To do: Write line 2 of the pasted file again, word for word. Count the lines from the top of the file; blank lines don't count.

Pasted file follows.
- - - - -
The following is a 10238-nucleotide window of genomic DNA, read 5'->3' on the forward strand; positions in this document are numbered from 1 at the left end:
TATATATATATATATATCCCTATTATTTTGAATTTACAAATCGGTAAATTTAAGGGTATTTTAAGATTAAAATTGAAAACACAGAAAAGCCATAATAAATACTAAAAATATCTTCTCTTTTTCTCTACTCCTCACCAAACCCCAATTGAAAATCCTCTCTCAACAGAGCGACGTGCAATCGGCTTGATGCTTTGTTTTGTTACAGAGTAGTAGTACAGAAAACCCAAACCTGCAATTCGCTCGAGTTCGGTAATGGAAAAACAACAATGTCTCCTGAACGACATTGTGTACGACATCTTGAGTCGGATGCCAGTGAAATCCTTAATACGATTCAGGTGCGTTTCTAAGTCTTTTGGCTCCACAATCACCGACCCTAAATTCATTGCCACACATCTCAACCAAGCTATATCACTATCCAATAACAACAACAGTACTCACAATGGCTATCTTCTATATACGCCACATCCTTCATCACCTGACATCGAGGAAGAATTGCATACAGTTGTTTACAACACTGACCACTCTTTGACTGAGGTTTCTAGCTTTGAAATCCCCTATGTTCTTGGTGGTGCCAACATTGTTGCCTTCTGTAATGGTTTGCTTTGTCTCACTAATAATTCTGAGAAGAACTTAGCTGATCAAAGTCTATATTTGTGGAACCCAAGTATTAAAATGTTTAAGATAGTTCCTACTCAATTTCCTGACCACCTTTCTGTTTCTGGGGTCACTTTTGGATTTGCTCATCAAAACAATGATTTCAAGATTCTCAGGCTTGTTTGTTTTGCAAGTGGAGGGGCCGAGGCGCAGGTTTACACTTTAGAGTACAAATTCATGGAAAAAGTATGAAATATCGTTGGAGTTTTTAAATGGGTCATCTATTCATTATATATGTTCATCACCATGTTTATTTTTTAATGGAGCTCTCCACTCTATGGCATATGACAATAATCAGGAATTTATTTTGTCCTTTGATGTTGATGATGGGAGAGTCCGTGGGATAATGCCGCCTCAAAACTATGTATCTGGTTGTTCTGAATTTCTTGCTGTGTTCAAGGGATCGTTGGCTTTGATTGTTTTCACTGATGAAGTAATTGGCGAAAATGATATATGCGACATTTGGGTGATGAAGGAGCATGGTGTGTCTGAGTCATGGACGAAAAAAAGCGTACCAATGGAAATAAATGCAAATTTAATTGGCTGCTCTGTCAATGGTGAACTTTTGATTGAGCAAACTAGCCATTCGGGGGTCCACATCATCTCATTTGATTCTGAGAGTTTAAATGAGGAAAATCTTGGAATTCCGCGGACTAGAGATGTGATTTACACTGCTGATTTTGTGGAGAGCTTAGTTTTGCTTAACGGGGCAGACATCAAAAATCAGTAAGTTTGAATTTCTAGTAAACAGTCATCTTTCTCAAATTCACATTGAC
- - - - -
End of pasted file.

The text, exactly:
TATATATATATATATATCCCTATTATTTTGAATTTACAAATCGGTAAATTTAAGGGTATTTTAAGATTAAAATTGAAAACACAGAAAAGCCATAATAAATACTAAAAATATCTTCTCTTTTTCTCTACTCCTCACCAAACCCCAATTGAAAATCCTCTCTCAACAGAGCGACGTGCAATCGGCTTGATGCTTTGTTTTGTTACAGAGTAGTAGTACAGAAAACCCAAACCTGCAATTCGCTCGAGTTCGGTAATGGAAAAACAACAATGTCTCCTGAACGACATTGTGTACGACATCTTGAGTCGGATGCCAGTGAAATCCTTAATACGATTCAGGTGCGTTTCTAAGTCTTTTGGCTCCACAATCACCGACCCTAAATTCATTGCCACACATCTCAACCAAGCTATATCACTATCCAATAACAACAACAGTACTCACAATGGCTATCTTCTATATACGCCACATCCTTCATCACCTGACATCGAGGAAGAATTGCATACAGTTGTTTACAACACTGACCACTCTTTGACTGAGGTTTCTAGCTTTGAAATCCCCTATGTTCTTGGTGGTGCCAACATTGTTGCCTTCTGTAATGGTTTGCTTTGTCTCACTAATAATTCTGAGAAGAACTTAGCTGATCAAAGTCTATATTTGTGGAACCCAAGTATTAAAATGTTTAAGATAGTTCCTACTCAATTTCCTGACCACCTTTCTGTTTCTGGGGTCACTTTTGGATTTGCTCATCAAAACAATGATTTCAAGATTCTCAGGCTTGTTTGTTTTGCAAGTGGAGGGGCCGAGGCGCAGGTTTACACTTTAGAGTACAAATTCATGGAAAAAGTATGAAATATCGTTGGAGTTTTTAAATGGGTCATCTATTCATTATATATGTTCATCACCATGTTTATTTTTTAATGGAGCTCTCCACTCTATGGCATATGACAATAATCAGGAATTTATTTTGTCCTTTGATGTTGATGATGGGAGAGTCCGTGGGATAATGCCGCCTCAAAACTATGTATCTGGTTGTTCTGAATTTCTTGCTGTGTTCAAGGGATCGTTGGCTTTGATTGTTTTCACTGATGAAGTAATTGGCGAAAATGATATATGCGACATTTGGGTGATGAAGGAGCATGGTGTGTCTGAGTCATGGACGAAAAAAAGCGTACCAATGGAAATAAATGCAAATTTAATTGGCTGCTCTGTCAATGGTGAACTTTTGATTGAGCAAACTAGCCATTCGGGGGTCCACATCATCTCATTTGATTCTGAGAGTTTAAATGAGGAAAATCTTGGAATTCCGCGGACTAGAGATGTGATTTACACTGCTGATTTTGTGGAGAGCTTAGTTTTGCTTAACGGGGCAGACATCAAAAATCAGTAAGTTTGAATTTCTAGTAAACAGTCATCTTTCTCAAATTCACATTGAC